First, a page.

Specifically designed RNA transcripts used for blot or in situ hybridization experiments. A special plasmid vector is synthesized that contains a promoter for a phage RNA polymerase and an adjacent polylinker site (q.v.) which allows insertion of a DNA fragment in a specific direction. The vector is then cleaved with an appropriate restriction enzyme, and the gene fragment to be analyzed is ligated into the vector and propagated in E. coli. After purification, the plasmid DNA is used as a template for transcription by the specific phage RNA polymerase. By using appropriately labeled ribonucleoside triphosphates, radioactive transcripts of high specific activity are produced. These have two advantages over DNA probes obtained by nick translation (q.v.). (1) Since the RNA is strand specific, one strand of DNA can be analyzed at a time. (2) The sensitivity of hybridization is increased, since the RNA will not self-anneal. DNA probes, on the other hand, compete with their own complementary strands.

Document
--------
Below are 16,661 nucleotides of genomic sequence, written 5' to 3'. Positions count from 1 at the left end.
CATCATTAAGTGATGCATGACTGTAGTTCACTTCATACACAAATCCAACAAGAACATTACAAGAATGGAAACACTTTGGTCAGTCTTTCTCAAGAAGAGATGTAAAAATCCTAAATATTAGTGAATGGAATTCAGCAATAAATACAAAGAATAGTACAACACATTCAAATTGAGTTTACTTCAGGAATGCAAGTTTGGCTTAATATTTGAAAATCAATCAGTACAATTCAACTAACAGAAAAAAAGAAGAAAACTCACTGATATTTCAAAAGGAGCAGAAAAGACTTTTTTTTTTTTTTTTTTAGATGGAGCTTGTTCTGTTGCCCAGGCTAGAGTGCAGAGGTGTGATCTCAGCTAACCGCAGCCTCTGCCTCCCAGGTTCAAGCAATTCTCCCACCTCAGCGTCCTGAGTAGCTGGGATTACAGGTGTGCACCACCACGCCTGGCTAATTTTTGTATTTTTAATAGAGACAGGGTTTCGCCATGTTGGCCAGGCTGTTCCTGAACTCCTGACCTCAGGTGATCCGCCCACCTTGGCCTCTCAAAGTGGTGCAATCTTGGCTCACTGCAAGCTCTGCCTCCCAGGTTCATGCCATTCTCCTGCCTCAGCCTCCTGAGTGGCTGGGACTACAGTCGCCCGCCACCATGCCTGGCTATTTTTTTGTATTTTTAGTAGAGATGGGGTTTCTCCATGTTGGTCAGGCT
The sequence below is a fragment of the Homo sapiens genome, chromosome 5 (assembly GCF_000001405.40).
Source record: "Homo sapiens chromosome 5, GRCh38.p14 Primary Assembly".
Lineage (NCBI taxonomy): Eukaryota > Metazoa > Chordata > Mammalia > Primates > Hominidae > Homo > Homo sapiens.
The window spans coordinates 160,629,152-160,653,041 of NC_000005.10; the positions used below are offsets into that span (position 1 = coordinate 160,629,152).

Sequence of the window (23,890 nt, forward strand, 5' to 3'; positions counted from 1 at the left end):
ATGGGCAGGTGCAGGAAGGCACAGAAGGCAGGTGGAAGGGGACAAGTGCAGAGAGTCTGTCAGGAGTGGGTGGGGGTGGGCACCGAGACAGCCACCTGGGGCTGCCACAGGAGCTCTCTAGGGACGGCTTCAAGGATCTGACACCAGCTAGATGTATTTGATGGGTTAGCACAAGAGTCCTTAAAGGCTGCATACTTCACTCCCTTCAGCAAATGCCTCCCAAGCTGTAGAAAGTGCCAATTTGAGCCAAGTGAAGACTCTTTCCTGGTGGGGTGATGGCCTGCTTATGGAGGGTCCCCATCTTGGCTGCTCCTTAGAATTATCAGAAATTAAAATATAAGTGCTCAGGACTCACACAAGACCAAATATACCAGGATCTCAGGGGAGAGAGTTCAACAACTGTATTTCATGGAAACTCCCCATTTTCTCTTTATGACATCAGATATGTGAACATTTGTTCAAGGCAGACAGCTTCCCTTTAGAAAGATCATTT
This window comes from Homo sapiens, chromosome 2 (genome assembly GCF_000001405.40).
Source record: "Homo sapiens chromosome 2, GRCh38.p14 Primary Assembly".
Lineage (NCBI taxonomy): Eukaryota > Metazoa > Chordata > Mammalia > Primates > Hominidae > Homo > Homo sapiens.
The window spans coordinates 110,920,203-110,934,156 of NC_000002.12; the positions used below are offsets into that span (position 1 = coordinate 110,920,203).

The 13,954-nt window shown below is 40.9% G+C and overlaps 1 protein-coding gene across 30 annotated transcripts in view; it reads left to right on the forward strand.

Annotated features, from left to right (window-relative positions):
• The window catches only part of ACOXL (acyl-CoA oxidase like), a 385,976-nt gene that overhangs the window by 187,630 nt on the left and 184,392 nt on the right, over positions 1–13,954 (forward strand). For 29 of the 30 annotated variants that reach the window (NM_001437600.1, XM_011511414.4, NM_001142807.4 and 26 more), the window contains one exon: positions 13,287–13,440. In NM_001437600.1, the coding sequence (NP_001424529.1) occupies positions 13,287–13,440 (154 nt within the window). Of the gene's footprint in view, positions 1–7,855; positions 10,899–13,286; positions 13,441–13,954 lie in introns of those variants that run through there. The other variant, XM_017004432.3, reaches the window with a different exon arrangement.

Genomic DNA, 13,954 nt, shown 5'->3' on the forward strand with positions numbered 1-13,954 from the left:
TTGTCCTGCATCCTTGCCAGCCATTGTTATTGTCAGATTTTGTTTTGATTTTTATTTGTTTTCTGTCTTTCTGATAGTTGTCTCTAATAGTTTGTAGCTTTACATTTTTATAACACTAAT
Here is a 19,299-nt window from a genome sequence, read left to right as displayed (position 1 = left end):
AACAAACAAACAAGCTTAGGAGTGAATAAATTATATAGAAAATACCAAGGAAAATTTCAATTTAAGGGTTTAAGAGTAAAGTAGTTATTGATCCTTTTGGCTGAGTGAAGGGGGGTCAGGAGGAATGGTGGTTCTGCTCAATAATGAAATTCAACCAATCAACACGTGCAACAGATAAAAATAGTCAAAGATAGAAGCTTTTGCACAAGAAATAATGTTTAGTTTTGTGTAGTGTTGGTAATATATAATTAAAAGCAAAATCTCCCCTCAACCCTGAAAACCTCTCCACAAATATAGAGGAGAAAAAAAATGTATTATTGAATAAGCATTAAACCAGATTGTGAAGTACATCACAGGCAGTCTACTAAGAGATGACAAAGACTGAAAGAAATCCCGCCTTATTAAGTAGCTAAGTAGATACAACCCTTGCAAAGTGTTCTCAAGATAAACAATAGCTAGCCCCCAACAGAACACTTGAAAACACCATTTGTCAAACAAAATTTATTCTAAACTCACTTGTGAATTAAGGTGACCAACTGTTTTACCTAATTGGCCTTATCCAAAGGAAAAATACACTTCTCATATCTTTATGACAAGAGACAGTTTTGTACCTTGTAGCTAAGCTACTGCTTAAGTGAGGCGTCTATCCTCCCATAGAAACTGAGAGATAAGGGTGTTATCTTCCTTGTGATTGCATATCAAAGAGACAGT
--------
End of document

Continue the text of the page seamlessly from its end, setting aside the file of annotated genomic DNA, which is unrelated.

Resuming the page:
Subjects: Genetics and Genomics.